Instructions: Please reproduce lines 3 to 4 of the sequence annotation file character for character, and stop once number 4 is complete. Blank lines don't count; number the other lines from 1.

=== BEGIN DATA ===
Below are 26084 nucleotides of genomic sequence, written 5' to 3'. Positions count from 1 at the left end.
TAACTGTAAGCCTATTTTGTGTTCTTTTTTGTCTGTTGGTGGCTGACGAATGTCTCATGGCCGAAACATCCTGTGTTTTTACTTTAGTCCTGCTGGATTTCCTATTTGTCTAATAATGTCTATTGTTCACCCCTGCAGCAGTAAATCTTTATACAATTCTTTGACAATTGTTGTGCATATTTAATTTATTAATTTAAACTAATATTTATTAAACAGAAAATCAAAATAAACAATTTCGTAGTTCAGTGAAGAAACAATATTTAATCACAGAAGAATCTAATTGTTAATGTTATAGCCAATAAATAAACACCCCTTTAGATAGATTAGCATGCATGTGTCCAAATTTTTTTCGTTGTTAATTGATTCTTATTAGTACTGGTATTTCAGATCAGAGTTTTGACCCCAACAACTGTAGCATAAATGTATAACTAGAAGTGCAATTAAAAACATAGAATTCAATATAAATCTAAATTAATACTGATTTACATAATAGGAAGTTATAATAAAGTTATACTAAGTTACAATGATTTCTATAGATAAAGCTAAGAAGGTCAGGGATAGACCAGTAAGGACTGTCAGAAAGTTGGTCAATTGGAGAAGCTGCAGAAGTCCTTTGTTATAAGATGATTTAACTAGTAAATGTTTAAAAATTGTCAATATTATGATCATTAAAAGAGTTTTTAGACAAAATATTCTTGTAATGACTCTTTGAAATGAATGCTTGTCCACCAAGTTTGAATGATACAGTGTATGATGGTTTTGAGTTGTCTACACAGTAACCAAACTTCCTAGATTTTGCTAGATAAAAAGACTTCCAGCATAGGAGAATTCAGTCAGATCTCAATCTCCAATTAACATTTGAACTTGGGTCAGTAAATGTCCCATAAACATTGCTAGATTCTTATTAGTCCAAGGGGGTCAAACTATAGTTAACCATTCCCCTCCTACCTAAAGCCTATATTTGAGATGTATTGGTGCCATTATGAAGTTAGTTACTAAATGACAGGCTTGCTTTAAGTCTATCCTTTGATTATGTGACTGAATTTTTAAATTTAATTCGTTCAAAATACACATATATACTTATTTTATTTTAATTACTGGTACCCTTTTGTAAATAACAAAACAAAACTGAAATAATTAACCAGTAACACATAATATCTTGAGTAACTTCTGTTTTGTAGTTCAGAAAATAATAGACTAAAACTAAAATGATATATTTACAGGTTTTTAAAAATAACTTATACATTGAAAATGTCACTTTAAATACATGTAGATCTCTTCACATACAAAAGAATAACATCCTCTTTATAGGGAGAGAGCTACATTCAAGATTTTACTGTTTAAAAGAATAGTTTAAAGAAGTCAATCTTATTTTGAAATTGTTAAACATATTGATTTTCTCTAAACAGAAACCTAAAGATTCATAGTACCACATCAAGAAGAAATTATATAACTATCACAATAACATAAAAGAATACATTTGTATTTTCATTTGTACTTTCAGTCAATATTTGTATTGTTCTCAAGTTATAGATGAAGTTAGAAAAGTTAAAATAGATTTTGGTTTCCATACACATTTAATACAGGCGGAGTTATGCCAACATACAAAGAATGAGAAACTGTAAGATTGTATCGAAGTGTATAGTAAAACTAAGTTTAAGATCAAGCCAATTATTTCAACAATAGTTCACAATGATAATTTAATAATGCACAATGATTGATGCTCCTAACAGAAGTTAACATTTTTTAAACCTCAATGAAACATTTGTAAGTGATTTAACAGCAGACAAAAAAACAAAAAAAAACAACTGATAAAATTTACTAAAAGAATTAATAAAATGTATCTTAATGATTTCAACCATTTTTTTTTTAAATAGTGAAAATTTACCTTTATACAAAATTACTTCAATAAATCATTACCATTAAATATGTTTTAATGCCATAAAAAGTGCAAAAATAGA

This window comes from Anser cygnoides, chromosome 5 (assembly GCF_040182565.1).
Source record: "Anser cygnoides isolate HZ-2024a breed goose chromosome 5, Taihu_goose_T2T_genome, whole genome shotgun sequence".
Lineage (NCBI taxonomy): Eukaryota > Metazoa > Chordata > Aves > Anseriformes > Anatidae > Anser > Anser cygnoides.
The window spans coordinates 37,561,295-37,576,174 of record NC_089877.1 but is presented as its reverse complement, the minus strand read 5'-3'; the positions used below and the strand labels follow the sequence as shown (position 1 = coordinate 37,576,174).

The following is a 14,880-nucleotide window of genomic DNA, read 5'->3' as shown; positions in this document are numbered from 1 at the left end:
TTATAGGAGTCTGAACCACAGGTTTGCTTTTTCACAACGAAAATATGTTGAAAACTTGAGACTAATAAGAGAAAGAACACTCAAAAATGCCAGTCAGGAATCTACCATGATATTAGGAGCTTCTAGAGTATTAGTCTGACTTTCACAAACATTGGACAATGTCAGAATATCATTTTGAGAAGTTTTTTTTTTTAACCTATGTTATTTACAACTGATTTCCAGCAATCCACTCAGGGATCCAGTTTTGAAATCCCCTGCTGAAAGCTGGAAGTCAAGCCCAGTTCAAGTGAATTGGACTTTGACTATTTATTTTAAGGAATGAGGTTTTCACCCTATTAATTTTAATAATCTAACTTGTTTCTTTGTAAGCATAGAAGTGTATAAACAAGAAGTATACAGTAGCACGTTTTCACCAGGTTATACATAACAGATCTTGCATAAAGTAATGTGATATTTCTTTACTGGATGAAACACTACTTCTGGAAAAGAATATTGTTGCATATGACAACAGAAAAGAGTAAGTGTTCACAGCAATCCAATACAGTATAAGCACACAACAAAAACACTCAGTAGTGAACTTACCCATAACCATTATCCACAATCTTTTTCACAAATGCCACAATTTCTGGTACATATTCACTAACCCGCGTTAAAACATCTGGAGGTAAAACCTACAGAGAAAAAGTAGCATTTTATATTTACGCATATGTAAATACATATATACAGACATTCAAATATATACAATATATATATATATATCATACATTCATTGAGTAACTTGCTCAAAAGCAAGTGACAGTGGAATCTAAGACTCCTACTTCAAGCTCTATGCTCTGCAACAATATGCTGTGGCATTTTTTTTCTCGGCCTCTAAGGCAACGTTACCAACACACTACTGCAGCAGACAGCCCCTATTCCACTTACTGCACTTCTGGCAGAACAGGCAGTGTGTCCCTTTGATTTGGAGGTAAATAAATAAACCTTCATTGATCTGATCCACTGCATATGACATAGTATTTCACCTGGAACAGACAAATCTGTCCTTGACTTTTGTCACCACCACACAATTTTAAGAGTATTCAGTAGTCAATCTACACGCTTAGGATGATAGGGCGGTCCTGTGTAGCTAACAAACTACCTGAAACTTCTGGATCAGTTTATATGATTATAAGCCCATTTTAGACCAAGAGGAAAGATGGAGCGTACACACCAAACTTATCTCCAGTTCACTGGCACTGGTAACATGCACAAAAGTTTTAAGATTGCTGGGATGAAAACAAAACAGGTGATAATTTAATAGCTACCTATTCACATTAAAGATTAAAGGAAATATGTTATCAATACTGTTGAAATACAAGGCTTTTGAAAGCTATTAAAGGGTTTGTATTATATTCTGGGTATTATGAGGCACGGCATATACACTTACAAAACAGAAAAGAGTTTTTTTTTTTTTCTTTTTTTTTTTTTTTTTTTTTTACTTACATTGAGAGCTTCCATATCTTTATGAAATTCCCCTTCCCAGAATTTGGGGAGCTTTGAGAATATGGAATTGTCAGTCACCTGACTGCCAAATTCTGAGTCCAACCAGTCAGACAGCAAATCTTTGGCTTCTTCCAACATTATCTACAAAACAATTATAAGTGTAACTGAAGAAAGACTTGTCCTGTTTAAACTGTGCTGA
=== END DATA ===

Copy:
This window comes from Anser cygnoides, chromosome 5 (assembly GCF_040182565.1).
Source record: "Anser cygnoides isolate HZ-2024a breed goose chromosome 5, Taihu_goose_T2T_genome, whole genome shotgun sequence".